Monday Author: Susanne Skinner
Kitchens are gathering places. This is true all year long in our home, but more so during December. I love all things Christmas. It’s a celebration I stretch through the entire month and I look forward to it every year. It’s like a gift I give myself.
Many Christmas traditions originate in the kitchen and this year I decided to do a little kitchen decorating along with the baking. The inspiration came from a lighted tree my mom purchased many years ago in Germany. I kept it when I moved my Dad and it found a new home in our attic. This Christmas it’s on top of the Hoosier.
Our kitchen is home to a vintage Hoosier cabinet from the early 1900s since built-in cupboards were scarce. They went out of fashion in the 40s when built-in cabinets and drawers became part of every kitchen. Mine is complete with working flour sifter and antique glass storage jars, and I make good use of it inside and out.
I put Mom’s tree up there and added a few more items to kick off the Christmas Kitchen season at Casa Caron.
Traditions are an important part of our lives. I see proof of this from our grown children, whose expectations for the holidays are rooted in our Christmas kitchen. Just when you think nobody appreciates the effort that goes into those Christmas morning cinnamon rolls or the weekends spent mixing and baking cookies, someone says “Hey, we’re still doing that, right?” My heart soars.
Everyone can relate to holiday traditions. They are as diverse as the culture and religious practices of each and every country in the world. Since many of our families immigrated to this country our holidays reflect their country of origin.
Favorite recipes keep us centered, expressing the heart of our extended family. As people of a certain age, many of our traditions are the embodiment of loved ones no longer with us. We embrace their presence with shared family recipes.
We celebrate with a mix of sweet and savory dishes from both sides of our family and I always try a few new things, hoping they are well received and invited back. We’ve also kicked a few to the curb. Not everything needs to live on in perpetuity!
Everybody loves cookies. A one- or two-bite dessert you can eat with your hands is the way to go. Cookies come in more flavors, textures, sizes, and shapes than any other dessert. There is no shortage of recipes, from the classics to the avant garde. Because they are bite-sized, you can have favorites, choose more than one, and you don’t have to share! At Christmas, we get to spoil ourselves with choices!
I love to relax with a cup of Christmas tea, a cookbook and my post-it flags; marking the recipes that speak to me. There are always too many but as December approaches I narrow down the list and buy a 25 pound bag of flour. My homemade vanilla, started in June, is ready! December means cookie mojo.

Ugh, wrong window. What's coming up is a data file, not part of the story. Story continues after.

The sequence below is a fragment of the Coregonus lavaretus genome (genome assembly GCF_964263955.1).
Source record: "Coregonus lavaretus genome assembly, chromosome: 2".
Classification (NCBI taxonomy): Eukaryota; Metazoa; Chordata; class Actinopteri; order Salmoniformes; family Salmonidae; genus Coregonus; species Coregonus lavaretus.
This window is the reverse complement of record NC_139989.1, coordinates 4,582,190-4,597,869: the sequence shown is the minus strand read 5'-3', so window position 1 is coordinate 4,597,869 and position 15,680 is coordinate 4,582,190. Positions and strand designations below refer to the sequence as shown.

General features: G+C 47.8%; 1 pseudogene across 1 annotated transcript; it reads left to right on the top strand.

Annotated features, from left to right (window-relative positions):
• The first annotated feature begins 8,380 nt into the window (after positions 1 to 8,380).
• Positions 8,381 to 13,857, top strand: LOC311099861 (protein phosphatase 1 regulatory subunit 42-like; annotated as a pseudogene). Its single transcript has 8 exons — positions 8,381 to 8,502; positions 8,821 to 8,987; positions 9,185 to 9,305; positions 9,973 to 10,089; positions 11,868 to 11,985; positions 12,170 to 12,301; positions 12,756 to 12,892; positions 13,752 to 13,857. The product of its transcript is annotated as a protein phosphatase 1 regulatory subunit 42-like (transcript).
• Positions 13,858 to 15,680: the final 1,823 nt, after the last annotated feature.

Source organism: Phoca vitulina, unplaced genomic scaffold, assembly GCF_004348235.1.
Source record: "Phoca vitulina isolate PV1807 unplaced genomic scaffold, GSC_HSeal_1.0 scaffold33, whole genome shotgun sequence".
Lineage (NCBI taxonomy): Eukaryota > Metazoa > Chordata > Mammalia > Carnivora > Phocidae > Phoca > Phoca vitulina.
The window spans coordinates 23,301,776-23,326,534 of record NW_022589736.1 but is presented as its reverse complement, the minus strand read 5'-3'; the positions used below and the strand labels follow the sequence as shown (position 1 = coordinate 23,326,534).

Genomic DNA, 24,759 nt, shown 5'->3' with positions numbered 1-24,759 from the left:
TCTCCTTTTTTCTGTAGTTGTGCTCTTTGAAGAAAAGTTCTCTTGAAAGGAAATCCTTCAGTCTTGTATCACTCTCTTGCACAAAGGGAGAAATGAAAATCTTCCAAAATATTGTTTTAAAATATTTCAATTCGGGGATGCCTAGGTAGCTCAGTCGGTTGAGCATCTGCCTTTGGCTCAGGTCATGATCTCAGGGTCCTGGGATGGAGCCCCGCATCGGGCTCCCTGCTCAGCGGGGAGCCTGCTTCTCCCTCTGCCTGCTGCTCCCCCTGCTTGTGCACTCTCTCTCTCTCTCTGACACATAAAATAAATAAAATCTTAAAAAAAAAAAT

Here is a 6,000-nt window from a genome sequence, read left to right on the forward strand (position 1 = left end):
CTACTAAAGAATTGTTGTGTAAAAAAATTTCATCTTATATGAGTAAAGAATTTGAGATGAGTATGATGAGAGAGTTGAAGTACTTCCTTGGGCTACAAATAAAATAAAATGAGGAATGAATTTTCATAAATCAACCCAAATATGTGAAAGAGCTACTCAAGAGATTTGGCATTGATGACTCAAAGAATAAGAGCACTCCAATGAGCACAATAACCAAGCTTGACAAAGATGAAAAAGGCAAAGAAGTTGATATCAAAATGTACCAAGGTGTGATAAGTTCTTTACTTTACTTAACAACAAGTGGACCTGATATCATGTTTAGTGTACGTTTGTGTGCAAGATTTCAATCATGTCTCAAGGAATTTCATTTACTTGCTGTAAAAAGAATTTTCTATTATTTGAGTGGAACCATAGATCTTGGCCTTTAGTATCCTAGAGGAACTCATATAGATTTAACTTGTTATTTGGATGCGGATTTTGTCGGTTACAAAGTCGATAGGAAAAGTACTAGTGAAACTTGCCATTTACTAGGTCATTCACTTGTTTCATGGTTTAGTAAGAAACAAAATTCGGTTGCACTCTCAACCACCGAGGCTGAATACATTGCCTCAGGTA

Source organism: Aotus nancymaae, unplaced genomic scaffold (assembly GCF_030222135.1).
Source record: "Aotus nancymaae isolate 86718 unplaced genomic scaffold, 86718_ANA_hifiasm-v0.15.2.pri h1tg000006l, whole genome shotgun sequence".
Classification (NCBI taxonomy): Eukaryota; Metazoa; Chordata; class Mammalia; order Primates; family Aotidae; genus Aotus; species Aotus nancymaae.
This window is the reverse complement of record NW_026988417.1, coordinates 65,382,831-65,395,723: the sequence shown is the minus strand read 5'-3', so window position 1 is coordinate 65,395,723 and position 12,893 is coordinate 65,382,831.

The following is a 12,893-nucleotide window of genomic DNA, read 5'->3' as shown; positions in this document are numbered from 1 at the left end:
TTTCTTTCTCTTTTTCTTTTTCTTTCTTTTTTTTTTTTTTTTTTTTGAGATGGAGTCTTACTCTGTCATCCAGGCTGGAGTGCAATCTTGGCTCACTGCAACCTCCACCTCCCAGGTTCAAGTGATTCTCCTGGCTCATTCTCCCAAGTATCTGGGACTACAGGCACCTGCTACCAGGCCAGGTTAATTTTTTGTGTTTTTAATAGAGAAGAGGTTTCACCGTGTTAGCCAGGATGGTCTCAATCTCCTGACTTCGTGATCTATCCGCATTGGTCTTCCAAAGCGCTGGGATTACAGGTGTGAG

Cookies in a jar make a great gift. All you need is a good recipe and a one-quart glass jar and you’re in business. Add a cute gift tag and you’ve got edible hostess or thank-you gifts.
I work for an Israeli company and two things often appear in their baked goods – dates and figs. I contribute a cookie platter to the office party and this year I’ve added these fig and date swirl cookies. Sucking up!
My mom’s mid-west prayer bars and my mother-in-law’s anise cookies make an appearance every year. A new cookie, called a split second, is from an antique shop I visited in Wisconsin this summer. Part of the store was a vintage kitchen with coffee and cookies! The shop owner gave me the recipe (after I ate too many to count) and I am using Stonewall Kitchen’s holiday jam, found at my local Wegmans.
Something Old, Something New
Cookbooks, especially those that focus on baking, get center stage in my kitchen book case. I take great pleasure in reading them, especially if the backstory for the recipe is included. I am a visual person, and one photo is enough to inspire me. I see it and I want to make it
Cooking inspires me and reminds me of my mom, who always seemed to be in the kitchen making something. Growing up in the military offered very few extended family celebrations, but Mom brought her family traditions to every holiday table.
Our sense of smell is linked to memories, if you grew up with holiday traditions those are the recipes that hold a special place in your adult life. It’s important to keep those alive, and equally important to establish your own traditions and hand them down.
I like the idea of something old, and something new pulls the current generation into the holiday mix. If there’s one thing my family has in common, it’s a love of food.
If you are short on time (who isn’t?) or not as obsessed as me, you can still bring a holiday vibe to the kitchen, or any part of your home using an empty glass jar and a few decorations.
It’s beginning to look—and taste—a lot like Christmas.